Just joined a Denver gym? Try to make it past April

2 min. read
Endorphin “boot camp” in the hanger at Stanley Marketplace. Jan 7, 2016. (Kevin J. Beaty/Denverite) stanley marketplace; aurora; retail; kevinjbeaty; colorado; denverite; exercise; workout; gym;

Endorphin "boot camp" in the hanger at Stanley Marketplace. Jan 7, 2016. (Kevin J. Beaty/Denverite)

This morning, I went to the 20th Street Recreation Center and the weight room was totally empty. Much like last week.

Seems that Denver, ever the paragon of fitness and health, isn't that preoccupied with getting ripped in the new year. But what does local data say about the famed January gym bump?

At first glance, the numbers back that up -- the biggest increase in usage for the local, regional and neighborhood fitness centers and pools comes during the summer because of Denver's MyDenver Card program. The youth of Denver have their priorities in order, namely, spending the maximum amount of time at the pool.

Usage peaks in June.

But if you take kids and outdoor pools out of the equation, you get a result that fits expectations a little closer:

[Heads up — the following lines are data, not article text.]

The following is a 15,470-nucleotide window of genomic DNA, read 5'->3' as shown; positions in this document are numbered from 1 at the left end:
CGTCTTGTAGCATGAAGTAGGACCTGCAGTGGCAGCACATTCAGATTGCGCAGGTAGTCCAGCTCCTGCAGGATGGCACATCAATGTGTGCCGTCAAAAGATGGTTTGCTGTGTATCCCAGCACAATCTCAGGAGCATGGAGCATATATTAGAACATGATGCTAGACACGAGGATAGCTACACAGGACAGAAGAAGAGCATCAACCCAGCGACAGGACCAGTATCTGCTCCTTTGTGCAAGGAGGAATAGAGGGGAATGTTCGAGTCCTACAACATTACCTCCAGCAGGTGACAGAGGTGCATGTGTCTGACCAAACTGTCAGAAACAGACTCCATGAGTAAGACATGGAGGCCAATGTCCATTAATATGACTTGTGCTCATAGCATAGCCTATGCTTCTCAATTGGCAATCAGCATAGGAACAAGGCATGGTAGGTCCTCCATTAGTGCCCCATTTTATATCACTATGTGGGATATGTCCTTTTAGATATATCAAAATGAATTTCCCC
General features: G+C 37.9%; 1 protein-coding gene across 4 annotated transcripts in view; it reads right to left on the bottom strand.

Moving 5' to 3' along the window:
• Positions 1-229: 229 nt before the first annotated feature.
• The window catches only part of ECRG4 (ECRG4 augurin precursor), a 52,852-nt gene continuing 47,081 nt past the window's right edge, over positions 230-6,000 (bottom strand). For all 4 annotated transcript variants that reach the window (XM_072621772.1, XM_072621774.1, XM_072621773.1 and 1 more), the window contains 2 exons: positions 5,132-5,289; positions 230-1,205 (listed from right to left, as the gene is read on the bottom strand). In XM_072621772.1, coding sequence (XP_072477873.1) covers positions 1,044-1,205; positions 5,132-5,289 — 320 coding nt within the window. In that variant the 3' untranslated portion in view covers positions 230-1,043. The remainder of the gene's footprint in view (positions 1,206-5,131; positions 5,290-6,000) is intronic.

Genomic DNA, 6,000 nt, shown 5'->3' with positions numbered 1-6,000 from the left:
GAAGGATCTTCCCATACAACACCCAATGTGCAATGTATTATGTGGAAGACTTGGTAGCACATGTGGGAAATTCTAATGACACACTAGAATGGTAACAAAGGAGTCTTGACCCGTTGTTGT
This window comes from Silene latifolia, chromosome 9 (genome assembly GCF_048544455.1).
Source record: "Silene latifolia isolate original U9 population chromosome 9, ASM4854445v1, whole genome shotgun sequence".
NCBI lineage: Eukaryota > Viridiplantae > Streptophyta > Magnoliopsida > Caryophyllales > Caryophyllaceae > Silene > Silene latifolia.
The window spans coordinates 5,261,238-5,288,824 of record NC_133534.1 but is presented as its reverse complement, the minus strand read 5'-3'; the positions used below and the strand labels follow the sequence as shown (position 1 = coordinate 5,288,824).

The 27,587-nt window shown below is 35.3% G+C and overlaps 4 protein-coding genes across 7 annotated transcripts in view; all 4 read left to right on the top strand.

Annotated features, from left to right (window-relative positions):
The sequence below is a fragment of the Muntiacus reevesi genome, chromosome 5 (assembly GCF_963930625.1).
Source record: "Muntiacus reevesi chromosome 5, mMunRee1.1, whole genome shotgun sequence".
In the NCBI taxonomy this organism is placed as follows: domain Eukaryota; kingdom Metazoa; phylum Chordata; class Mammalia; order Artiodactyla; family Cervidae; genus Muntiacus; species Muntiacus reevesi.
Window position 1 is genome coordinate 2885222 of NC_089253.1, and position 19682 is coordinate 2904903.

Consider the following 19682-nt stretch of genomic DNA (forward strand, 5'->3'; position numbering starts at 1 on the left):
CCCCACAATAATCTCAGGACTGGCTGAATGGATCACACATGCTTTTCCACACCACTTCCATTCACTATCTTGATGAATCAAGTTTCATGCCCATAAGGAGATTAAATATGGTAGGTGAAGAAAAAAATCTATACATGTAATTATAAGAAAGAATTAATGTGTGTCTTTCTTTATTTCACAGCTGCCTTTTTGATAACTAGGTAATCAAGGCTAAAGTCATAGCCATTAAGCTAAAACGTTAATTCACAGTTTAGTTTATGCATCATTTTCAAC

Usage of the rec centers does indeed go up in January.

That January bump represents 17 percent higher usage than the average percent for the year. So it turns out I just got lucky this morning.

A 17 percent higher usage is on par for another stalwart of the Denver fitness community, the YMCA of Metro Denver. Their usage also has an increase of 15 percent during January, as compared to the average percent for the rest of the year:

Data courtesy of YMCA of Metropolitan Denver. January usage is at 9.55 percent.

We know that's not the whole picture though. Some people – OK, lots of people – join a gym and then almost never go. National surveys suggest that gym memberships joins go up about 12 percent to 15 percent during the month of January.

For YMCAs in Denver, that's about right:

January new joins were on par with national averages.

So if you're out there looking for a gym buddy, maybe wait until April to find them. Seems like you'll have a better chance of keeping them around, given that usage in both the Denver recreation system and the YMCA seems to taper at that point.

Methodology: Data for this story came from the Denver Parks and Recreation department and the YMCA of Metropolitan Denver. To control for MyDenver usage, I created a total for recreation centers and pools, then subtracted pool usage, then MyDenver usage.

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